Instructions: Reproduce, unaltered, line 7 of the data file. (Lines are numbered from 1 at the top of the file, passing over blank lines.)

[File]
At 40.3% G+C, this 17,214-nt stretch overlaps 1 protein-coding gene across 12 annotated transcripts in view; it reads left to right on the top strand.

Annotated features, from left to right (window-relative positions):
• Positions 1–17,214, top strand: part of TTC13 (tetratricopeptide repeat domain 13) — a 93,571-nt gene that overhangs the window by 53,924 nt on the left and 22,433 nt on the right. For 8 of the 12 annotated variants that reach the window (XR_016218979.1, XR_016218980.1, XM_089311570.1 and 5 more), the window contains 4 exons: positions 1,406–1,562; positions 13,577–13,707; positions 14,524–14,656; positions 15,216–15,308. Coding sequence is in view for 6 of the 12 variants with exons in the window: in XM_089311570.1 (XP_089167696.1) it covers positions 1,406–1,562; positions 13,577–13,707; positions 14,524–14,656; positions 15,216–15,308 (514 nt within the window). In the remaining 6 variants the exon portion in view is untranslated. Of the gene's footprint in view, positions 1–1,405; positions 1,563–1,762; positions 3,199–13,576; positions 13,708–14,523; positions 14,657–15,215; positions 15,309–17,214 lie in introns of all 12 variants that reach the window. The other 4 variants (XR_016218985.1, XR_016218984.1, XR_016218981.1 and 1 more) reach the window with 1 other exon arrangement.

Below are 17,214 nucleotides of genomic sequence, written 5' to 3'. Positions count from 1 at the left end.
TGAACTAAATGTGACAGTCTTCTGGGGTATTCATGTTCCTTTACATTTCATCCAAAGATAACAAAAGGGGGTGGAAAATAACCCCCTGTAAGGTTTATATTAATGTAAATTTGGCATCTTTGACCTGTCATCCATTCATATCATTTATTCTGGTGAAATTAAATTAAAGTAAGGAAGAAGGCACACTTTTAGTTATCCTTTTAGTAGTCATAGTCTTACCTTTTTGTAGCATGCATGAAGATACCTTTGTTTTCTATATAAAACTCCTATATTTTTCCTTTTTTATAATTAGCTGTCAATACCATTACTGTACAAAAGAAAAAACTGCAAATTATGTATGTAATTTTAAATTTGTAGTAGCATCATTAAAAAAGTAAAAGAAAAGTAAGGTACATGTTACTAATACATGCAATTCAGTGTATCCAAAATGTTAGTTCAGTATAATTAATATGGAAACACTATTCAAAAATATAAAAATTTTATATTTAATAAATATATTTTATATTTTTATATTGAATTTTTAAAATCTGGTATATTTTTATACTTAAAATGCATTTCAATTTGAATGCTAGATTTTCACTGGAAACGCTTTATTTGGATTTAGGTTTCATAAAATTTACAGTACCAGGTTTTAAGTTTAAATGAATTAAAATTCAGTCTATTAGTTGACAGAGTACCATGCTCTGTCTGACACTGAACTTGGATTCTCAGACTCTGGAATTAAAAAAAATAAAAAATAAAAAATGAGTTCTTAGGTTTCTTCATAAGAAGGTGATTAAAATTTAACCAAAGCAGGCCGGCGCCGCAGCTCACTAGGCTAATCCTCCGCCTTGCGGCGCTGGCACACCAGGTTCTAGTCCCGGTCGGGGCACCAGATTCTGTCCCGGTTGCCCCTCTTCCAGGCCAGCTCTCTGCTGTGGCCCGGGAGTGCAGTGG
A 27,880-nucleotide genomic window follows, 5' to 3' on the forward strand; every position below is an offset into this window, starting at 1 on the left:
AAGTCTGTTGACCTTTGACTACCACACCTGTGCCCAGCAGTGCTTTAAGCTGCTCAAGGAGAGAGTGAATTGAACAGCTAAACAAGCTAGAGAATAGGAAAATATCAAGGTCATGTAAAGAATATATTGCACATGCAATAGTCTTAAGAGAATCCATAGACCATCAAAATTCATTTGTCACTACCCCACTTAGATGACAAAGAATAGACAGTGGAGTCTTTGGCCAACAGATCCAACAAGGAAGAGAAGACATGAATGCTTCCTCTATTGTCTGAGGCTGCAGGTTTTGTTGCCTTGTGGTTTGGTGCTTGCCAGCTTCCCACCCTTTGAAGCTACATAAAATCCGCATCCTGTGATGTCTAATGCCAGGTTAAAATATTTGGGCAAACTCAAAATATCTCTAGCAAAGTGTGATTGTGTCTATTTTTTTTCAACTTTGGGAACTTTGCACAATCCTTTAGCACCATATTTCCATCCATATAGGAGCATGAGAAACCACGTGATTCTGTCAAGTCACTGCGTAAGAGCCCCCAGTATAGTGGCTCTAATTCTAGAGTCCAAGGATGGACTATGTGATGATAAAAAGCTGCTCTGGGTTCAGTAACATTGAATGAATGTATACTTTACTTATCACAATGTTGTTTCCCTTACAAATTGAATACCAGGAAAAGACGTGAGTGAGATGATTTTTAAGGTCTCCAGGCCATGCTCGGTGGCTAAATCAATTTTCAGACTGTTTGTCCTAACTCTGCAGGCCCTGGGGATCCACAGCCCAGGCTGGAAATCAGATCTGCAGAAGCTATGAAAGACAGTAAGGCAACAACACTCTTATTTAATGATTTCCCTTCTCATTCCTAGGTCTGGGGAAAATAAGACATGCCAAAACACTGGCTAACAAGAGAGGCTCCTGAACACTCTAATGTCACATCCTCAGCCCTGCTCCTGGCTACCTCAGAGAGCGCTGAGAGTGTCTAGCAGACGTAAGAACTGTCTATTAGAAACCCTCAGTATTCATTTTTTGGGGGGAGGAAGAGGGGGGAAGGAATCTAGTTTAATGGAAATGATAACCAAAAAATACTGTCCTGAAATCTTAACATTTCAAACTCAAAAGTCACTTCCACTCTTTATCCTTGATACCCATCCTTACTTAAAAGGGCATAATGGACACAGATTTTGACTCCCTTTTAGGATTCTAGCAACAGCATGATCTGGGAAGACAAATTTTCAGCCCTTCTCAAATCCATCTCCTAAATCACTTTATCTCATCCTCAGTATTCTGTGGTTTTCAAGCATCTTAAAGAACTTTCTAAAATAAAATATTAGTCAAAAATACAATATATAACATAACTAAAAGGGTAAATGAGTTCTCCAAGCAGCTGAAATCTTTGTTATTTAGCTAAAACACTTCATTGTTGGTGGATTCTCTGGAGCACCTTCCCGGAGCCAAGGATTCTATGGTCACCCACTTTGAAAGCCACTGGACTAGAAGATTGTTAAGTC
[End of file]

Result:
AAGTCTGTTGACCTTTGACTACCACACCTGTGCCCAGCAGTGCTTTAAGCTGCTCAAGGAGAGAGTGAATTGAACAGCTAAACAAGCTAGAGAATAGGAAAATATCAAGGTCATGTAAAGAATATATTGCACATGCAATAGTCTTAAGAGAATCCATAGACCATCAAAATTCATTTGTCACTACCCCACTTAGATGACAAAGAATAGACAGTGGAGTCTTTGGCCAACAGATCCAACAAGGAAGAGAAGACATGAATGCTTCCTCTATTGTCTGAGGCTGCAGGTTTTGTTGCCTTGTGGTTTGGTGCTTGCCAGCTTCCCACCCTTTGAAGCTACATAAAATCCGCATCCTGTGATGTCTAATGCCAGGTTAAAATATTTGGGCAAACTCAAAATATCTCTAGCAAAGTGTGATTGTGTCTATTTTTTTTCAACTTTGGGAACTTTGCACAATCCTTTAGCACCATATTTCCATCCATATAGGAGCATGAGAAACCACGTGATTCTGTCAAGTCACTGCGTAAGAGCCCCCAGTATAGTGGCTCTAATTCTAGAGTCCAAGGATGGACTATGTGATGATAAAAAGCTGCTCTGGGTTCAGTAACATTGAATGAATGTATACTTTACTTATCACAATGTTGTTTCCCTTACAAATTGAATACCAGGAAAAGACGTGAGTGAGATGATTTTTAAGGTCTCCAGGCCATGCTCGGTGGCTAAATCAATTTTCAGACTGTTTGTCCTAACTCTGCAGGCCCTGGGGATCCACAGCCCAGGCTGGAAATCAGATCTGCAGAAGCTATGAAAGACAGTAAGGCAACAACACTCTTATTTAATGATTTCCCTTCTCATTCCTAGGTCTGGGGAAAATAAGACATGCCAAAACACTGGCTAACAAGAGAGGCTCCTGAACACTCTAATGTCACATCCTCAGCCCTGCTCCTGGCTACCTCAGAGAGCGCTGAGAGTGTCTAGCAGACGTAAGAACTGTCTATTAGAAACCCTCAGTATTCATTTTTTGGGGGGAGGAAGAGGGGGGAAGGAATCTAGTTTAATGGAAATGATAACCAAAAAATACTGTCCTGAAATCTTAACATTTCAAACTCAAAAGTCACTTCCACTCTTTATCCTTGATACCCATCCTTACTTAAAAGGGCATAATGGACACAGATTTTGACTCCCTTTTAGGATTCTAGCAACAGCATGATCTGGGAAGACAAATTTTCAGCCCTTCTCAAATCCATCTCCTAAATCACTTTATCTCATCCTCAGTATTCTGTGGTTTTCAAGCATCTTAAAGAACTTTCTAAAATAAAATATTAGTCAAAAATACAATATATAACATAACTAAAAGGGTAAATGAGTTCTCCAAGCAGCTGAAATCTTTGTTATTTAGCTAAAACACTTCATTGTTGGTGGATTCTCTGGAGCACCTTCCCGGAGCCAAGGATTCTATGGTCACCCACTTTGAAAGCCACTGGACTAGAAGATTGTTAAGTC